Friday, April 24, 2015

Book Review: Quick and Delicious Thrifty Meals

Title: Quick & Delicious Thrifty Meals
Author: Johna Blinn
Date: 1987 (hardcover), 1989 (paperback)
Publisher: Baronet Books / Waldman Publishing
ISBN: none
Length: 80 pages
Quote: “Some of the best eating is the least expensive.”
If you’re a true Creative Tightwad, the first thing you’ll notice about this cookbook is that some of the recipes could be made thriftier. Do you really need a bone and bouillon cubes to add a meaty undertone to cabbage soup? Canned chicken soup, chicken soup mix, and bacon to flavor creamed corn?
Tightwad Tip: you can save a lot of money, on today’s groceries and tomorrow’s medical expenses, by using more vegetable protein and less animal fat.  The human body needs some animal protein—although that protein can be found in milk and eggs—but if the body is not being drained of protein, calcium, and other nutrients by efforts to digest saturated fats and simple carbohydrates, the body may actually run better on just one animal protein “feast” per week. The average person’s daily requirement of protein and calcium is calculated on the assumption that the average person is (a) North American, therefore able to eat as much butter, sugar, white flour, cheese, candy, soda pop, beer, and additives as s/he can be persuaded to buy, and (b) so confused by implausible food fads and conflicting nutritional theories that s/he seldom bothers to eat a vegetable. Real Tightwads can do better than that.
Different “health” diets work for different people, according to both hereditary and environmental influences. Nobody has all the answers yet. However, we do know that the average American eats too much saturated fat, too much sugar, not enough fibre, and not enough raw fruit and vegetables. We pay for our carelessness at least twice, once at the grocery store and again when we develop nasty, expensive chronic diseases caused by our unbalanced diet.
Some readers don’t need to be told about this. Some of you do better at sticking to a natural healthy diet than I do. However, statistics still show that for one American who has noticed that raw broccoli has (or should have) an interesting crunch and flavor all by itself, several dozen of us still think raw broccoli “needs” to be buried in some combination of fat, preservatives, and artificial flavoring. You can save money at least twice by learning to eat raw vegetables without “dips” or “dressings.”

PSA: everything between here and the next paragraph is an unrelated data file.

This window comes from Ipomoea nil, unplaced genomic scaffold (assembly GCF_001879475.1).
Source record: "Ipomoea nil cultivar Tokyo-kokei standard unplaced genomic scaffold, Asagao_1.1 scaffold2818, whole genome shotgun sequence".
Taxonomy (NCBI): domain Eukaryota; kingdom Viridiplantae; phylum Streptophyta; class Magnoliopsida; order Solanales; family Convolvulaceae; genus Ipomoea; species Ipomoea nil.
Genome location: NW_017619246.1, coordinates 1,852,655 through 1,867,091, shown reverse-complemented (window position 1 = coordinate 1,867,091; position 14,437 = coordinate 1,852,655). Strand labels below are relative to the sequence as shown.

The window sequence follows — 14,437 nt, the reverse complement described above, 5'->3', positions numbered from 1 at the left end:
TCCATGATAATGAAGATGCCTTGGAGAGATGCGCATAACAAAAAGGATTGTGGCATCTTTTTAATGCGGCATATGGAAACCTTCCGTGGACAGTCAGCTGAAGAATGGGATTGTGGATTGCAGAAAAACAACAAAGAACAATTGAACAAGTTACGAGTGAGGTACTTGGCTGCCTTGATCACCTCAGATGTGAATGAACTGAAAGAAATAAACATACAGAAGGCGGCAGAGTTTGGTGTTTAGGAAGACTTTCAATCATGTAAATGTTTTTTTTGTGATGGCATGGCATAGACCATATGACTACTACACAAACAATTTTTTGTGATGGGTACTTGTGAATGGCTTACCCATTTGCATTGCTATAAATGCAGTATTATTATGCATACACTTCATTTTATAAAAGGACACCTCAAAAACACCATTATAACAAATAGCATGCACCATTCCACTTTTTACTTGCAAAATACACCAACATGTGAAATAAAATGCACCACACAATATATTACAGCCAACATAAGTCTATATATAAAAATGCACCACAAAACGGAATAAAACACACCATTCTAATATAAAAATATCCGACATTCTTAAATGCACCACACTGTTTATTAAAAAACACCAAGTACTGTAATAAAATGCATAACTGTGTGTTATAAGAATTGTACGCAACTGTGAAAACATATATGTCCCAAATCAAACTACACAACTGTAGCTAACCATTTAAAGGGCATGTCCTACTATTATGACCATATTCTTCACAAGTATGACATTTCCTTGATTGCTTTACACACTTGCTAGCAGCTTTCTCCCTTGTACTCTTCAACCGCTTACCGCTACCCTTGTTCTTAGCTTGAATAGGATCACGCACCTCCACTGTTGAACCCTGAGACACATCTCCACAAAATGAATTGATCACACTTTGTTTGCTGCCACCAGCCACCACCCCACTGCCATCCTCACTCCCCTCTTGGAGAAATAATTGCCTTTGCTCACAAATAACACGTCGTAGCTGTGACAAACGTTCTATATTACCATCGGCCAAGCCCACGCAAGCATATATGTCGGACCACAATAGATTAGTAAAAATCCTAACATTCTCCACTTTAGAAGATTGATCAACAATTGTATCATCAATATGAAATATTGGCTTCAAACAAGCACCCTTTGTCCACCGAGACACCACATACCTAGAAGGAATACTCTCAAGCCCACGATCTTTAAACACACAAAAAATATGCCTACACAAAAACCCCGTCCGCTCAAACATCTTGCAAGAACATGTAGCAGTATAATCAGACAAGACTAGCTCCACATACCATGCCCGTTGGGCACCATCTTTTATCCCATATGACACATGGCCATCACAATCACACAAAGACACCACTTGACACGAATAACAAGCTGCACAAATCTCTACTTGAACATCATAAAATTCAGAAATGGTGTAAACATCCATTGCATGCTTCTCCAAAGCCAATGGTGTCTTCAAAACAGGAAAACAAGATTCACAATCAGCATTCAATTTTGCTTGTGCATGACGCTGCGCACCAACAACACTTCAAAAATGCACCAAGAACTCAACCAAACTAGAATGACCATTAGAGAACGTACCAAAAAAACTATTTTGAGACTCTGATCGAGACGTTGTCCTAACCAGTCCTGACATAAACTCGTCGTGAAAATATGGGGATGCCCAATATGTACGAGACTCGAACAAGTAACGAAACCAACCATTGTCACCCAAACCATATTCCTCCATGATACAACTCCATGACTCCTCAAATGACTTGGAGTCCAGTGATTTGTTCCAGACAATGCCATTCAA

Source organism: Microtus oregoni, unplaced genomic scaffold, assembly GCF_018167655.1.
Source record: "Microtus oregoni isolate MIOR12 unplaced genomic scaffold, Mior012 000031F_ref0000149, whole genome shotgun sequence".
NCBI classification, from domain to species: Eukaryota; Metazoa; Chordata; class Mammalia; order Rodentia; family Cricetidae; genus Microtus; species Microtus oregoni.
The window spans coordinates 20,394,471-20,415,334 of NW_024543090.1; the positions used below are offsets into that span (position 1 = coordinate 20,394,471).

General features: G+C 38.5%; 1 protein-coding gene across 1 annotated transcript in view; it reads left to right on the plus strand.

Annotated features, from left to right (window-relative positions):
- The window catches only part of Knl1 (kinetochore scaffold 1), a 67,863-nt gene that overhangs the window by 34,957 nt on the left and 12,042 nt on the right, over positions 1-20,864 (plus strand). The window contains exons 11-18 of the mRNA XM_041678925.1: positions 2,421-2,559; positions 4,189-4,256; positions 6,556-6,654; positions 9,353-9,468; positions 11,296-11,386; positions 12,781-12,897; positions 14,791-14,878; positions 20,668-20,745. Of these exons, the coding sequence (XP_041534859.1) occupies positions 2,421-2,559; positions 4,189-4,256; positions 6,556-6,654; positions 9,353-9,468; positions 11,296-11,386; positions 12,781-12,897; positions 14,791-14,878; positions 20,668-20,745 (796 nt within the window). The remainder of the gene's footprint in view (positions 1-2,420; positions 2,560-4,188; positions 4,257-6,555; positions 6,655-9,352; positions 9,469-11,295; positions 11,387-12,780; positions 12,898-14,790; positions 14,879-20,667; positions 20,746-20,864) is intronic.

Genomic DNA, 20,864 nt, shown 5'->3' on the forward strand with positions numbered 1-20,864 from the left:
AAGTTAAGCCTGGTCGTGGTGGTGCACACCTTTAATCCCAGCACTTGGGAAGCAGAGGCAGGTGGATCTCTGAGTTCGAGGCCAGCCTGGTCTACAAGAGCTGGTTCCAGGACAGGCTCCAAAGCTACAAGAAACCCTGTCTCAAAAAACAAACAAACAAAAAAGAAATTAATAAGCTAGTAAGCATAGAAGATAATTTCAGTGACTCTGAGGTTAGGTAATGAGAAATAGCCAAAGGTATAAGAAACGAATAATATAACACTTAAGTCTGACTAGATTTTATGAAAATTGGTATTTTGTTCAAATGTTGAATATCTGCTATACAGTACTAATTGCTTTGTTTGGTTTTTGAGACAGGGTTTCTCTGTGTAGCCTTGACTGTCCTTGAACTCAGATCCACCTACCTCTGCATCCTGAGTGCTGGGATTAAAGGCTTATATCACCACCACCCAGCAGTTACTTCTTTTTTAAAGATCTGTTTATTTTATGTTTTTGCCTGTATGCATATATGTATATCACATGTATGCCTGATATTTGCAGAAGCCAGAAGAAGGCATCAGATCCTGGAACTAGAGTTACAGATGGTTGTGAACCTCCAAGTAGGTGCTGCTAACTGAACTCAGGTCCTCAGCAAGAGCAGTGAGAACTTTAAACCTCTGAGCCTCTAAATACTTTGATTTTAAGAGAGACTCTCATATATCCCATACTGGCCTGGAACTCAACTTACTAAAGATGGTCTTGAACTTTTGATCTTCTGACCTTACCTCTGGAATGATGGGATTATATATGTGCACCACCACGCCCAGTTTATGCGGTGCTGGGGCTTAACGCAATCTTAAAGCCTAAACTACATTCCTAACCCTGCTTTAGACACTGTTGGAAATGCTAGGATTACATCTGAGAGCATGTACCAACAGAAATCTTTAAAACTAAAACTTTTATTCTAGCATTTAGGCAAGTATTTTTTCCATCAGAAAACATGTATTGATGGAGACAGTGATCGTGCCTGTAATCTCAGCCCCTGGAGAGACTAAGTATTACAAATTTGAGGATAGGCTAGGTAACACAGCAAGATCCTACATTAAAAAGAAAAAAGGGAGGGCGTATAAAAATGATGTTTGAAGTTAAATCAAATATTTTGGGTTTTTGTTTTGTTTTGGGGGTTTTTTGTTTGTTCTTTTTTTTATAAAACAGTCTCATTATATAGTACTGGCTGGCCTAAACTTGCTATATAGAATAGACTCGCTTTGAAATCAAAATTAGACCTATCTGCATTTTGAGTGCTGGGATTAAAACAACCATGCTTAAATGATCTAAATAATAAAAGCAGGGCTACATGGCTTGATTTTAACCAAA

So, Creative Tightwads can enjoy these thrifty dishes, but we can make them even thriftier. That corn and fish dish on page 8: the clam juice is recommended to add a hearty fishy flavor to a delicate cut of white fish; you could save money by using tilapia fillets and water, and lots of fresh parsley or some dried tarragon to keep the smell of fish oil from lingering in the house. The chili on page 19 won’t need any corn syrup if you use canned kidney beans and a sweet onion. Salads are more interesting when they’re not uniformly drenched in oil and vinegar; Creative Tightwads eat salads with just a little salt or lemon juice, the natural oil in the main ingredients of the salad, and sometimes a sprinkling of herb seasonings.
Creative Tightwads cook desserts only when (a) children have earned a treat like fudge or ice cream, or (b) we’re participating in a traditional cultural ritual, such as a wedding, that requires a cake, or (c) we can’t find enough good-quality fresh fruit to go around. Gourmet-quality fruit is actually a more “upscale” dessert than a rich, gooey pie or cake. When Creative Tightwads indulge children in the pleasure of making desserts, we remember that children don’t want the convenience of any expensive premixed confections; children have lots of energy to burn off, especially after dipping into the mixing bowl, and need to cream butter, beat eggs, crack nuts, chop fruit, sift dry ingredients, beat it all together while counting five hundred strokes, crank ice-cream machines, and so on, by hand. There aren’t very many dessert recipes in this book but the book is to be commended for avoiding the packaged-mix trap.
This book was thriftily printed; any copy you can find will probably be yellowed by now. There are no glossy photos of food, just recipes snugly packed onto large, thin pages. Since thrifty cooks often have to work with limited storage space, that’s just what they need. 

I'm not finding much information about Johna Blinn on the Internet; what I'm finding suggests that this prolific cookbook writer may be or have been a committee. In the absence of evidence that this name refers to a single living author, I can't offer Quick and Delicious Thrifty Meals as a Fair Trade Book. (If anybody out there knows that Johna Blinn is a real individual, please educate me!) To buy it here, you still send salolianigodagewi @ $5 per book + $5 per package shipped. This is a slim, tidy book and fits comfortably into a package with one or more Fair Trade Books.